A reservoir ( unconscious mind ) of mostly unacceptable thoughts, wishes, feelings, and memories. Freud asked patients to say whatever came to their minds ( free association ) in order to tap the unconscious.
The process of free association (chain of thoughts) leads to painful, embarrassing unconscious memories. Once these memories are retrieved and released ( treatment: psychoanalysis ) the patient feels better.
Model of Mind The mind is like an iceberg. It is mostly hidden, and below the surface lies the unconscious mind. The preconscious stores temporary memories.
Freud believed that personality formed during the first few years of life divided into psychosexual stages . During these stages the id’s pleasure-seeking energies focus on pleasure sensitive body areas called erogenous zones .
Psychosexual Stages Freud divided the development of personality into five psychosexual stages.
Children cope with threatening feelings by repressing them and by identifying with the rival parent. Through this process of identification, their superego gains strength that incorporates their parents’ values.
The ego’s protective methods of reducing anxiety by unconsciously distorting reality.
1. Repression banishes anxiety-arousing thoughts, feelings, and memories from consciousness. 2. Regression leads an individual faced with anxiety to retreat to a more infantile psychosexual stage.
Defense Mechanisms 3. Reaction Formation causes the ego to unconsciously switch unacceptable impulses into their opposites. People may express feelings of purity when they may be suffering anxiety from unconscious feelings about sex. 4. Projection leads people to disguise their own threatening impulses by attributing them to others.
Defense Mechanisms 5. Rationalization offers self-justifying explanations in place of the real, more threatening, unconscious reasons for one’s actions. 6. Displacement shifts sexual or aggressive impulses toward a more acceptable or less threatening object or person, redirecting anger toward a safer outlet.
Jung believed in the collective unconscious, which contained a common reservoir of images derived from our species’ past. This is why many cultures share certain myths and images such as the mother being a symbol of nurturance.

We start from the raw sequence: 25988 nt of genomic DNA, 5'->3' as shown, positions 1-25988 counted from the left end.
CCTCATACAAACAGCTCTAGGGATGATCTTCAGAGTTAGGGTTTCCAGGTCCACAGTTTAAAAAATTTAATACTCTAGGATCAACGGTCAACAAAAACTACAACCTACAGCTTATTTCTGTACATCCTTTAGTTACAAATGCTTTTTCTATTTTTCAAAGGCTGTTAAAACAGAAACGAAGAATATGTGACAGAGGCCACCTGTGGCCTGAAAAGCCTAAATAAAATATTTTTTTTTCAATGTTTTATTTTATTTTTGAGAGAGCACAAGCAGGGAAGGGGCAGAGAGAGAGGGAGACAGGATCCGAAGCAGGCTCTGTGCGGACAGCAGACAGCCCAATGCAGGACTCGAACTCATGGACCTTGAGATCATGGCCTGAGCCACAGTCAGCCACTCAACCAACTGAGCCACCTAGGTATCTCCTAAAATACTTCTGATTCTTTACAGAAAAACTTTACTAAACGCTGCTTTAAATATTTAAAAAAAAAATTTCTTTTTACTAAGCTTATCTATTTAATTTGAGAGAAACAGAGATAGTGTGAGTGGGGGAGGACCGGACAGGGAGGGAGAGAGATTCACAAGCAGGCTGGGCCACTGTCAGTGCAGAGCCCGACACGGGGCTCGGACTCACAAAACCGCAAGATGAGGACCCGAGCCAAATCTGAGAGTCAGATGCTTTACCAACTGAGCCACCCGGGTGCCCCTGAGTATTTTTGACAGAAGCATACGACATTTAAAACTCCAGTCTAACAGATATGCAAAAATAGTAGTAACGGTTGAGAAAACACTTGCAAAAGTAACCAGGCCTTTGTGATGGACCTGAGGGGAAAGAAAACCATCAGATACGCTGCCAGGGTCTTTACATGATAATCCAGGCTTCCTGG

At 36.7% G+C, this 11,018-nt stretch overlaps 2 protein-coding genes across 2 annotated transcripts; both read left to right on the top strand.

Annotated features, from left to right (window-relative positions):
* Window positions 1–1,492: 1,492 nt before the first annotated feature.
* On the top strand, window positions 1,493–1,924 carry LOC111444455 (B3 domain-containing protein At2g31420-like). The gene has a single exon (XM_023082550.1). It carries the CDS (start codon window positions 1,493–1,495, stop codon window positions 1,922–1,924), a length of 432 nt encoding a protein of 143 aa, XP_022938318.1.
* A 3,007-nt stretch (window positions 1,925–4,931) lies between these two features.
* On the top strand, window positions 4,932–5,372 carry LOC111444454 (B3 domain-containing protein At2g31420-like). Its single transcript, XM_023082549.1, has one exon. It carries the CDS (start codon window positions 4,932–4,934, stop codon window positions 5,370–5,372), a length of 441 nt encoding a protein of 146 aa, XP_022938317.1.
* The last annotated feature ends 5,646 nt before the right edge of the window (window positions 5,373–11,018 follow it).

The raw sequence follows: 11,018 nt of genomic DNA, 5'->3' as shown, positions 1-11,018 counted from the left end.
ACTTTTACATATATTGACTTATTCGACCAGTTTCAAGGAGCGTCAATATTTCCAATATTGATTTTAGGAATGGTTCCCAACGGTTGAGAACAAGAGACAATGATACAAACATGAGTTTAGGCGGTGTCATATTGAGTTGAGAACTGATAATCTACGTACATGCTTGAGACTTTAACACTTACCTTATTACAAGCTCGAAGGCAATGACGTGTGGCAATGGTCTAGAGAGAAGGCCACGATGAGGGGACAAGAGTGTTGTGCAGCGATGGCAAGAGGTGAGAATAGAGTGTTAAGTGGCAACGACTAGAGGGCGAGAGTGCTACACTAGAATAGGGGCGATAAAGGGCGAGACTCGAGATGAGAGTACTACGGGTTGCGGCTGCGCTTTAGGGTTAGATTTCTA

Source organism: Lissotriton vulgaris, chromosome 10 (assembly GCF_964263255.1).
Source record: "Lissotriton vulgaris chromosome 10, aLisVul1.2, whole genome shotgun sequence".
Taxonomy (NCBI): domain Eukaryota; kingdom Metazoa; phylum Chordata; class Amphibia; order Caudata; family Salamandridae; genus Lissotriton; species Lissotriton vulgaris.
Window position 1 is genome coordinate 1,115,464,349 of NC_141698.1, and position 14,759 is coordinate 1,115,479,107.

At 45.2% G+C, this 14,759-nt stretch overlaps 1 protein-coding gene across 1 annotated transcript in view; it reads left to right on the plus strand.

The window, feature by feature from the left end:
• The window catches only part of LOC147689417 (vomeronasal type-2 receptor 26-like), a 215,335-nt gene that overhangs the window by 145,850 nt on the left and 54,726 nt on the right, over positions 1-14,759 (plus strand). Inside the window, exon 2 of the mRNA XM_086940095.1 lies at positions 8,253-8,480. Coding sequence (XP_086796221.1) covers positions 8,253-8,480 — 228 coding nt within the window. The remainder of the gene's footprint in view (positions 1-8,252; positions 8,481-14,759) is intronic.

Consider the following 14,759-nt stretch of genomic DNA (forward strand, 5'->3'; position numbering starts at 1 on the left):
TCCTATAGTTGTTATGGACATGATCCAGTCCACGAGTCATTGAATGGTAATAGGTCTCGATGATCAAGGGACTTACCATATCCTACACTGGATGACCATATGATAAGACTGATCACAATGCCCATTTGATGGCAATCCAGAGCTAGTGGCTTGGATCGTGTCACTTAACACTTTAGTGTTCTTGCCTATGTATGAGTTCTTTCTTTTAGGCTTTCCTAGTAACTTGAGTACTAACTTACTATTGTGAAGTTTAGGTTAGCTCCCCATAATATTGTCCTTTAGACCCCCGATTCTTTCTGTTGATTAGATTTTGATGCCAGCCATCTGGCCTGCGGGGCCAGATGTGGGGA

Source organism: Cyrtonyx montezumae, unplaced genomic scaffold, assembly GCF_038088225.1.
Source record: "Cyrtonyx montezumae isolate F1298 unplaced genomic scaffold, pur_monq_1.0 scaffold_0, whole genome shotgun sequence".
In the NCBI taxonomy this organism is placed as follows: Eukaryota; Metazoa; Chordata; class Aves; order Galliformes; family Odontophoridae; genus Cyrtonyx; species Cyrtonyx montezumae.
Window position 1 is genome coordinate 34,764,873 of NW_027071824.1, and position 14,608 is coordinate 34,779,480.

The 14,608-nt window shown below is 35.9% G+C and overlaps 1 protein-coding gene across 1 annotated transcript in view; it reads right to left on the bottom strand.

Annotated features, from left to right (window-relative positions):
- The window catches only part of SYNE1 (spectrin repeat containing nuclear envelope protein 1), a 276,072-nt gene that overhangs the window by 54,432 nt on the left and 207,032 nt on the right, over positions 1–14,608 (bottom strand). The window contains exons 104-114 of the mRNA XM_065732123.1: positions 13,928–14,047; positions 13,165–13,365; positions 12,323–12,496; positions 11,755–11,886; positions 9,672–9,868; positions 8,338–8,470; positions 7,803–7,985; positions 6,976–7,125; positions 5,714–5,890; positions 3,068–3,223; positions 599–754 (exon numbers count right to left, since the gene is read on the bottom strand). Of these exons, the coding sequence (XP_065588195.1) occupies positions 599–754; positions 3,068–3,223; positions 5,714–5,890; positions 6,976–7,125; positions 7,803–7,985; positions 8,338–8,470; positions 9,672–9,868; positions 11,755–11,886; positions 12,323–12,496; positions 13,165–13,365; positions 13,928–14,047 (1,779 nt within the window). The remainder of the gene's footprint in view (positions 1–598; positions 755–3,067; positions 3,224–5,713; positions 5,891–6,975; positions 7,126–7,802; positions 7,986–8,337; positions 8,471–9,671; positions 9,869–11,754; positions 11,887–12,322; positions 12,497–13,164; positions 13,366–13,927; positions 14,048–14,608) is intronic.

Carl Jung (1875-1961) Archive of the History of American Psychology/ University of Akron
Like Freud, Adler believed in childhood tensions. However, these tensions were social in nature and not sexual. A child struggles with an inferiority complex during growth and strives for superiority and power.
Alfred Adler (1870-1937) National Library of Medicine
All of our thoughts and feelings about ourselves, in an answer to the question, “Who am I?” refers to Self-Concept.
In an effort to assess personality, Rogers asked people to describe themselves as they would like to be (ideal) and as they actually are (real). If the two descriptions were close the individual had a positive self-concept.
Personality types, assessed by measures such as the Myers-Briggs Type Indicator, consist of a number of traits. For example, a feeling type personality is sympathetic, appreciative, and tactful. More research is needed on this popular test’s validity.
Feeling Type Personality Sympathetic Appreciative Tactful
Factor analysis is a statistical approach used to describe and relate personality traits.
Cattell used this approach to develop a 16 Personality Factor (16PF) inventory.
Raymond Cattell (1905-1998)
Factor Analysis Cattell found that large groups of traits could be reduced down to 16 core personality traits based on statistical correlations. Impulsive Excitement Impatient Irritable Boisterous Basic trait Superficial traits
Questions about the Big Five Yes. Conscientious people are morning type and extraverted are evening type. 4. Can they predict other personal attributes? These traits are common across cultures. 3. How about other cultures? Fifty percent or so for each trait. 2. How heritable are they? Quite stable in adulthood. However, they change over development. 1. How stable are these traits?
Specific ways in which individuals and environments interact
How we view and treat people influences how they treat us. Our personalities shape situations. Anxious people react to situations differently than calm people. Our personalities shape how we react to events. The school you attend and the music you listen to are partly based on your dispositions. Different people choose different environments.
External locus of control refers to the perception that chance or outside forces beyond our personal control determine our fate.
Internal locus of control refers to the perception that we can control our own fate. Social-cognitive psychologists emphasize our sense of personal control , whether we control the environment or the environment controls us.
Positive psychology, such as humanistic psychology, attempts to foster human fulfillment. Positive psychology, in addition, seeks positive subjective well-being, positive character, and positive social groups.
Martin Seligman Courtesy of Martin E.P. Seligman, PhD Director, Positive Psychology Center/ University of Pennsylvania
We accept responsibility for good deeds and successes more than for bad deeds and failures. Defensive self-esteem is fragile and egotistic whereas secure self-esteem is less fragile and less dependent on external evaluation.